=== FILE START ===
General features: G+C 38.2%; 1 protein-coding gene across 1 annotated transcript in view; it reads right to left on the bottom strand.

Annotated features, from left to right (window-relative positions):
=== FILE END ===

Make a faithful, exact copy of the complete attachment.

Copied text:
General features: G+C 38.2%; 1 protein-coding gene across 1 annotated transcript in view; it reads right to left on the bottom strand.

Annotated features, from left to right (window-relative positions):